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Women's Periodicals and Print Culture in Britain, 1918-1939The Interwar Period$
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Catherine Clay, Maria DiCenzo, Barbara Green, and Fiona Hackney

Print publication date: 2018

Print ISBN-13: 9781474412537

Published to Edinburgh Scholarship Online: September 2018

DOI: 10.3366/edinburgh/9781474412537.001.0001

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PRINTED FROM EDINBURGH SCHOLARSHIP ONLINE (www.edinburgh.universitypressscholarship.com). (c) Copyright Edinburgh University Press, 2021. All Rights Reserved. An individual user may print out a PDF of a single chapter of a monograph in ESO for personal use.date: 28 September 2021

A Periodical of Their Own: Feminist Writing in Religious Print Media

A Periodical of Their Own: Feminist Writing in Religious Print Media

Chapter:
(p.435) 28 A Periodical of Their Own: Feminist Writing in Religious Print Media
Source:
Women's Periodicals and Print Culture in Britain, 1918-1939
Author(s):

Jacqueline R. deVries

Publisher:
Edinburgh University Press
DOI:10.3366/edinburgh/9781474412537.003.0034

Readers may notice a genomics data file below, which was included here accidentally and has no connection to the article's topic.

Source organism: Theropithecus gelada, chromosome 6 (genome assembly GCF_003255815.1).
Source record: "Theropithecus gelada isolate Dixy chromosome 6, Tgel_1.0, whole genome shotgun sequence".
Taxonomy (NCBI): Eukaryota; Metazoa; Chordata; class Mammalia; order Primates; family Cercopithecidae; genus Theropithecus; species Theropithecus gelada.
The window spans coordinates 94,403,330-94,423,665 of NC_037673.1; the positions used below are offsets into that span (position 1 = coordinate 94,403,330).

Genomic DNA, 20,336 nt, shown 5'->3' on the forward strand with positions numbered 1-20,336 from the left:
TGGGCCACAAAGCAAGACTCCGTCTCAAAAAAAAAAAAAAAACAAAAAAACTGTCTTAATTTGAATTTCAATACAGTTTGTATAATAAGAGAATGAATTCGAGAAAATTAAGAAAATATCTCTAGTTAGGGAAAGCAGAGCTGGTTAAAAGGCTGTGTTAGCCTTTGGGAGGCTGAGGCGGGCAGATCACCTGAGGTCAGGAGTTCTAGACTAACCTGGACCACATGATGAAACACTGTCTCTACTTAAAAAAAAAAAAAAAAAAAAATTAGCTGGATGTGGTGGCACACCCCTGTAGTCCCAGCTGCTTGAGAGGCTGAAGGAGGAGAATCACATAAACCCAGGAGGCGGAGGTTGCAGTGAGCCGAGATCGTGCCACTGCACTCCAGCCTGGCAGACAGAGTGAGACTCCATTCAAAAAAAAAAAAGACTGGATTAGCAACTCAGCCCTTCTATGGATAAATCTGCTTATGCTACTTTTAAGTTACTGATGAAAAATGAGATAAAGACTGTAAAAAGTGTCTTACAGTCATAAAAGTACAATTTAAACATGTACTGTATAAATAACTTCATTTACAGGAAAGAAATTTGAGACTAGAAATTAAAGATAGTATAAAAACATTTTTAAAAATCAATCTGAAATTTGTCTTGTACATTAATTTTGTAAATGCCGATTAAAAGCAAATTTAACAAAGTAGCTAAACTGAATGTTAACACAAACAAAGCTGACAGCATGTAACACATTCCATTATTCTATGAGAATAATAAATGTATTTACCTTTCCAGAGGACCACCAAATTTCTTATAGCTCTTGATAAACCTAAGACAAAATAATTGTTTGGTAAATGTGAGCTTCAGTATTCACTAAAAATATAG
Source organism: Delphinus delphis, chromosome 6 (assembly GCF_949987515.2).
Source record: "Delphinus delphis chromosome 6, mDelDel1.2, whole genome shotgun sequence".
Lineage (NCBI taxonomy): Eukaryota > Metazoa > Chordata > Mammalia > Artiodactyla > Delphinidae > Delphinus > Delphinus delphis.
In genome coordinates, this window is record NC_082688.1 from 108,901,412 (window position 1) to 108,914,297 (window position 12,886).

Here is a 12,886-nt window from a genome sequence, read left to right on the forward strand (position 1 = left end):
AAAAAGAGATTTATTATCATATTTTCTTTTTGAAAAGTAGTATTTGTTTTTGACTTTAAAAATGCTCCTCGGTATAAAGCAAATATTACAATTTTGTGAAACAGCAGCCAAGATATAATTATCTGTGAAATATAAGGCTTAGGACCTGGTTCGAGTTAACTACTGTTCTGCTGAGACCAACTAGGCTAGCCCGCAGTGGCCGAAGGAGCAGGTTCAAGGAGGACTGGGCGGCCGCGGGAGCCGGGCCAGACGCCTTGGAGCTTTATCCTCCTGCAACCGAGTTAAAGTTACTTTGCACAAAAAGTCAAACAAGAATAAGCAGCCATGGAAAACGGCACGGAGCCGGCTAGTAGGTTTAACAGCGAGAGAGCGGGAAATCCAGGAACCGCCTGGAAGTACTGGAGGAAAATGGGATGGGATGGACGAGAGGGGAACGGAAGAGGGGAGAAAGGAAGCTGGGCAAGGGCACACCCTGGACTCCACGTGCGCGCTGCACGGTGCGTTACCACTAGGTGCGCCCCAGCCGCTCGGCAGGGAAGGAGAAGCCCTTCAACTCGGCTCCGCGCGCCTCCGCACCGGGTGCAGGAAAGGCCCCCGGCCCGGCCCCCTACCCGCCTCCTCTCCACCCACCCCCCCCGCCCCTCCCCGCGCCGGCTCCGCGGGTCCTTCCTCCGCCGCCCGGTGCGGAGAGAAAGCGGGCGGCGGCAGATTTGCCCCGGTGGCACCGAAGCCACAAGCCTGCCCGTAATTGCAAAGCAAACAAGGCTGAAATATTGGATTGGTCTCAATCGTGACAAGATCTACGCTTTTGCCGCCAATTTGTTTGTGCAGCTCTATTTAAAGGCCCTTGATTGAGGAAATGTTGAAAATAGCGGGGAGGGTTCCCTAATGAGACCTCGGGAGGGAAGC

In this volume’s rich survey of women’s print media in the interwar period, it might be surprising to find a chapter on feminist writing in religious periodicals – that is, if one assumes that Britain’s religious traditions were inhospitable contexts for feminist organising during this time period. But that assumption would not be entirely correct. The Anglican, Catholic, and Jewish communities in Britain – the three traditions explored here – certainly clung to theological and institutional structures that prevented women from moving freely or quickly into leadership roles. But these communities were never homogenous and their members expressed a wide range of attitudes about gender, sexuality, and women’s roles, some of which were highly progressive and found their way into print. The changing social and gender norms of the interwar period were much debated topics in Britain’s religious communities, and through their engagement with religious media, women found ways to influence those debates.

Keywords:   women’s periodicals, women’s magazines, interwar, British, feminism, women readers, modernism, fashion, domestic magazines, popular magazines

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